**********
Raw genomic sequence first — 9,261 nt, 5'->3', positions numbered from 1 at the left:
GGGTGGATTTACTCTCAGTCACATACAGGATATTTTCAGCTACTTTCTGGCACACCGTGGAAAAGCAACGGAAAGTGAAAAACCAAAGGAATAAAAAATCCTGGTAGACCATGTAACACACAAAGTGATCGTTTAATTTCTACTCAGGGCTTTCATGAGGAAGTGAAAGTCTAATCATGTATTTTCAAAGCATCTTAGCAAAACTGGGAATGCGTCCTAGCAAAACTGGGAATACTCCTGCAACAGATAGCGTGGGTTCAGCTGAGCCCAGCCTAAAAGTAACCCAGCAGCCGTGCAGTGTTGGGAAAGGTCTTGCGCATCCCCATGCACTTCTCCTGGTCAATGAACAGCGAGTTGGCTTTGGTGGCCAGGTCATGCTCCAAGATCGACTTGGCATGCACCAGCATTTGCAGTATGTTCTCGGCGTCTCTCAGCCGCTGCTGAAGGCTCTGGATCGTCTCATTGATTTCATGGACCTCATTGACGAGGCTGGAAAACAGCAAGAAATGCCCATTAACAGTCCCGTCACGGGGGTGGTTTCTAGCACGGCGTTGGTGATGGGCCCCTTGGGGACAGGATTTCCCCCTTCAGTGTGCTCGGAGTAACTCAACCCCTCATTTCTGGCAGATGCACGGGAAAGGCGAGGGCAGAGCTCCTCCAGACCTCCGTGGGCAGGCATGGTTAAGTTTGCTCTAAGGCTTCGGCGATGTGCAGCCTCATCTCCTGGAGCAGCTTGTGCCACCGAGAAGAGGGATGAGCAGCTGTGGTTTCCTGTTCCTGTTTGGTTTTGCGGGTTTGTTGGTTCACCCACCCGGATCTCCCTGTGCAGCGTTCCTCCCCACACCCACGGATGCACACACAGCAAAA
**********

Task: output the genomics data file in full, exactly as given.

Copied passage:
Raw genomic sequence first — 9,261 nt, 5'->3', positions numbered from 1 at the left:
GGGTGGATTTACTCTCAGTCACATACAGGATATTTTCAGCTACTTTCTGGCACACCGTGGAAAAGCAACGGAAAGTGAAAAACCAAAGGAATAAAAAATCCTGGTAGACCATGTAACACACAAAGTGATCGTTTAATTTCTACTCAGGGCTTTCATGAGGAAGTGAAAGTCTAATCATGTATTTTCAAAGCATCTTAGCAAAACTGGGAATGCGTCCTAGCAAAACTGGGAATACTCCTGCAACAGATAGCGTGGGTTCAGCTGAGCCCAGCCTAAAAGTAACCCAGCAGCCGTGCAGTGTTGGGAAAGGTCTTGCGCATCCCCATGCACTTCTCCTGGTCAATGAACAGCGAGTTGGCTTTGGTGGCCAGGTCATGCTCCAAGATCGACTTGGCATGCACCAGCATTTGCAGTATGTTCTCGGCGTCTCTCAGCCGCTGCTGAAGGCTCTGGATCGTCTCATTGATTTCATGGACCTCATTGACGAGGCTGGAAAACAGCAAGAAATGCCCATTAACAGTCCCGTCACGGGGGTGGTTTCTAGCACGGCGTTGGTGATGGGCCCCTTGGGGACAGGATTTCCCCCTTCAGTGTGCTCGGAGTAACTCAACCCCTCATTTCTGGCAGATGCACGGGAAAGGCGAGGGCAGAGCTCCTCCAGACCTCCGTGGGCAGGCATGGTTAAGTTTGCTCTAAGGCTTCGGCGATGTGCAGCCTCATCTCCTGGAGCAGCTTGTGCCACCGAGAAGAGGGATGAGCAGCTGTGGTTTCCTGTTCCTGTTTGGTTTTGCGGGTTTGTTGGTTCACCCACCCGGATCTCCCTGTGCAGCGTTCCTCCCCACACCCACGGATGCACACACAGCAAAA